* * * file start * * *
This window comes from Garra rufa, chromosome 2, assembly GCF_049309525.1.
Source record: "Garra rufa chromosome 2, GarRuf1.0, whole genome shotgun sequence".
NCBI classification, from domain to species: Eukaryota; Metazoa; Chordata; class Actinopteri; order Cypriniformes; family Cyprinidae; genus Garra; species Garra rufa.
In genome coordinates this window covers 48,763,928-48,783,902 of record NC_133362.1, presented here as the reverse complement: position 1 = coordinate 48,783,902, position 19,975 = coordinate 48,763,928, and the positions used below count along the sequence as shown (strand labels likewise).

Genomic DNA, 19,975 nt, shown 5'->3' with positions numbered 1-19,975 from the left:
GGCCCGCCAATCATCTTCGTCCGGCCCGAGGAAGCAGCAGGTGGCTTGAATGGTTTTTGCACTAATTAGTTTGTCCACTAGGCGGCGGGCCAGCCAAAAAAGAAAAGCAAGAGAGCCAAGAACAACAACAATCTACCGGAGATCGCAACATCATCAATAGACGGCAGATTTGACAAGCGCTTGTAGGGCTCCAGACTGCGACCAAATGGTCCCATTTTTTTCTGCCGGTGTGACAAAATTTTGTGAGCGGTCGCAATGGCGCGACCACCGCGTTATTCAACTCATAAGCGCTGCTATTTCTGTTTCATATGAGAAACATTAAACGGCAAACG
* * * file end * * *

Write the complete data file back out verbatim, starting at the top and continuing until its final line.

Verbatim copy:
This window comes from Garra rufa, chromosome 2, assembly GCF_049309525.1.
Source record: "Garra rufa chromosome 2, GarRuf1.0, whole genome shotgun sequence".
NCBI classification, from domain to species: Eukaryota; Metazoa; Chordata; class Actinopteri; order Cypriniformes; family Cyprinidae; genus Garra; species Garra rufa.
In genome coordinates this window covers 48,763,928-48,783,902 of record NC_133362.1, presented here as the reverse complement: position 1 = coordinate 48,783,902, position 19,975 = coordinate 48,763,928, and the positions used below count along the sequence as shown (strand labels likewise).

Genomic DNA, 19,975 nt, shown 5'->3' with positions numbered 1-19,975 from the left:
GGCCCGCCAATCATCTTCGTCCGGCCCGAGGAAGCAGCAGGTGGCTTGAATGGTTTTTGCACTAATTAGTTTGTCCACTAGGCGGCGGGCCAGCCAAAAAAGAAAAGCAAGAGAGCCAAGAACAACAACAATCTACCGGAGATCGCAACATCATCAATAGACGGCAGATTTGACAAGCGCTTGTAGGGCTCCAGACTGCGACCAAATGGTCCCATTTTTTTCTGCCGGTGTGACAAAATTTTGTGAGCGGTCGCAATGGCGCGACCACCGCGTTATTCAACTCATAAGCGCTGCTATTTCTGTTTCATATGAGAAACATTAAACGGCAAACG